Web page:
Thus, you cannot say that he isn't being listened to. Not only did Justin read the thread, he also posted instructions on how the user can help him troubleshoot.

 

I realize that I'm focusing on just this one thread, but this is the thread that in which you are making your [Mod - Happy Thoughts]ertions that the devs are responding with "too bad" and not listening to anyone.

 

I agree that communication could be better. In fact, I think that is almost always true. However, I'm calling you out on your generalizations because hyperbole only makes you part of that very same communication problem. If you want to be taken seriously, I encourage you to dispense with the generalizations and object to specific cases with specific objections, rather than painting every case with a broad brush.

Developer: vPilot, VRC, vSTARS, vERAM, VAT-Spy

Senior Controller, Boston Virtual ARTCC

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Ross, "too bad" is indeed paraphrasing, but the clear implication of the responses on this thread (including your own) were that nothing was going to be done about this poster's problem. And requiring every user who claims to be kicked off unfairly to post clear and convincing evidence that it was unfair -- when the user in question may or may not be technically saavy enough even to know where to collect or look for such evidence -- is exactly the "guilty-until-proven-innocent" mentality I referred to earlier. Furthermore, this poster did indeed say that the low-FPS detection was working as intended -- but the situation itself was unfair because it only happens when he's on the ground, not moving. There's nothing for him to prove, then, except maybe his [Mod - Happy Thoughts]ertion that he doesn't suffer from low FPS issues once he's underway. How is he supposed to prove that, exactly?

 

The sheer number of complaints from users saying they've been kicked off unfairly should be enough to warrant further investigation rather than simply telling everyone who says they were booted unjustly (AND AGAIN, I AM PARAPHRASING): "oh yeah? prove it."

 

(EDIT: added additional clarification about the unfairness of asking this particular user to prove his case)

Cheers,

-R.

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Ross, "too bad" is indeed paraphrasing, but the clear implication of the responses on this thread were that nothing was going to be done about this poster's problem.

 

I don't know how you get there ... Justin's first response was stating the plain fact that there is nothing that he can do about a Windows quirk that causes GL rendering to suffer when the window doesn't have focus. That is not in any way a refusal to do something about it.

 

And requiring every user who claims to be kicked off unfairly to post clear and convincing evidence that it was unfair -- when the user in question may or may not be technically saavy enough even to know where to collect or look for such evidence -- is exactly the "guilty-until-proven-innocent" mentality I referred to earlier.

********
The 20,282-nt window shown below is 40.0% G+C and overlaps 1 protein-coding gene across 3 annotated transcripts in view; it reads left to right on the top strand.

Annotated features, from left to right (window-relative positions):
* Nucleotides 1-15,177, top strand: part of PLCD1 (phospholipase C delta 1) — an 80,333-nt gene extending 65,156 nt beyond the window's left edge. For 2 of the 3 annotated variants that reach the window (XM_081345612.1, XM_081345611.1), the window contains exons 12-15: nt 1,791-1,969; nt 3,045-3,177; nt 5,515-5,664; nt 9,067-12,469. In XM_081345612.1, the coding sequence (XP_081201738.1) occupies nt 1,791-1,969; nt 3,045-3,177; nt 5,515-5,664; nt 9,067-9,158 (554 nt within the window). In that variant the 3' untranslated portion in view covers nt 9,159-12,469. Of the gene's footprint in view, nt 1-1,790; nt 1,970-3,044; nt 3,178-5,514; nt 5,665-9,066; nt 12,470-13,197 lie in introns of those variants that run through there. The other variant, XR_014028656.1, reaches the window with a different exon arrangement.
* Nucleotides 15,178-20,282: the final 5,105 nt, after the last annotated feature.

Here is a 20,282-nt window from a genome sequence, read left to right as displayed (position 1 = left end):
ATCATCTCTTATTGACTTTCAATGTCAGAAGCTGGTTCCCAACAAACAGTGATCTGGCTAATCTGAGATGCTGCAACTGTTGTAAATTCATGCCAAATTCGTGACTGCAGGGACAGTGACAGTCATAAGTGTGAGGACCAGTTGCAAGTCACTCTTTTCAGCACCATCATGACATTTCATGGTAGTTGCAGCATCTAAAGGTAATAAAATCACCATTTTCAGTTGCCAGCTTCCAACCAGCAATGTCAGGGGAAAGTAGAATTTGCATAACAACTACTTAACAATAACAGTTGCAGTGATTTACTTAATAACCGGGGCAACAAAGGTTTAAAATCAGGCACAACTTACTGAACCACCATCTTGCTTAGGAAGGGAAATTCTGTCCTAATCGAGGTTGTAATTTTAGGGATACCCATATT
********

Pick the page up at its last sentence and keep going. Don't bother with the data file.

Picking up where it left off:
This is certainly understandable, and I think that at least in this case it's a result of the language that Justin used. He used words like "provide sufficient evidence" and "prove your claim". Sounds like a court room. However, all he is actually doing is the standard developer troubleshooting process that involves collecting data from the user that is reporting a bug. Developers cannot just take every user's bug report as unquestionable dogma and go off and spend countless hours trying to reproduce and correct an issue that may not even exist. Software development simply does not work that way.

 

In other words, it is not "guilty until proven innocent" ... it is "I need more data to see if this is actually a bug." We can all do a better job of choosing our words when interacting with users. Again, it's a communication issue.

 

Ironically, in another thread, you said essentially the same thing as Justin:

 

Stefan -- I wouldn't expect an answer if you are truly asking "what if," as in, asking about a hypothetical situation. If you're saying that you ARE getting disconnected unfairly because of this, I recommend you take some screenshots and/or videos illustrating it clearly.

 

 

The sheer number of complaints from users saying they've been kicked off unfairly should be enough to warrant further investigation

 

Agreed. And that investigation is happening.

Developer: vPilot, VRC, vSTARS, vERAM, VAT-Spy

Senior Controller, Boston Virtual ARTCC

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Ross, "too bad" is indeed paraphrasing, but the clear implication of the responses on this thread were that nothing was going to be done about this poster's problem.
I don't know how you get there ... Justin's first response was stating the plain fact that there is nothing that he can do about a Windows quirk that causes GL rendering to suffer when the window doesn't have focus. That is not in any way a refusal to do something about it.

The poster was asking whether the low-FPS check could be suspended when the plane is on the ground and not moving. Justin's response followed by your own justification for why that was a bad idea sure sounded like refusal.

 

requiring {...} clear and convincing evidence {...} is exactly the "guilty-until-proven-innocent" mentality I referred to earlier.
Developers cannot just take every user's bug report as unquestionable dogma and go off and spend countless hours trying to reproduce and correct an issue that may not even exist.

Again, the number of complaints ought to serve as sufficient red flag. I agree completely that it's not as "clean" as having logs, screenshots, and videos from every instance. Remember that in a lot of these cases, the user did not EXPECT to be kicked off and therefore was not prepared to grab such evidence.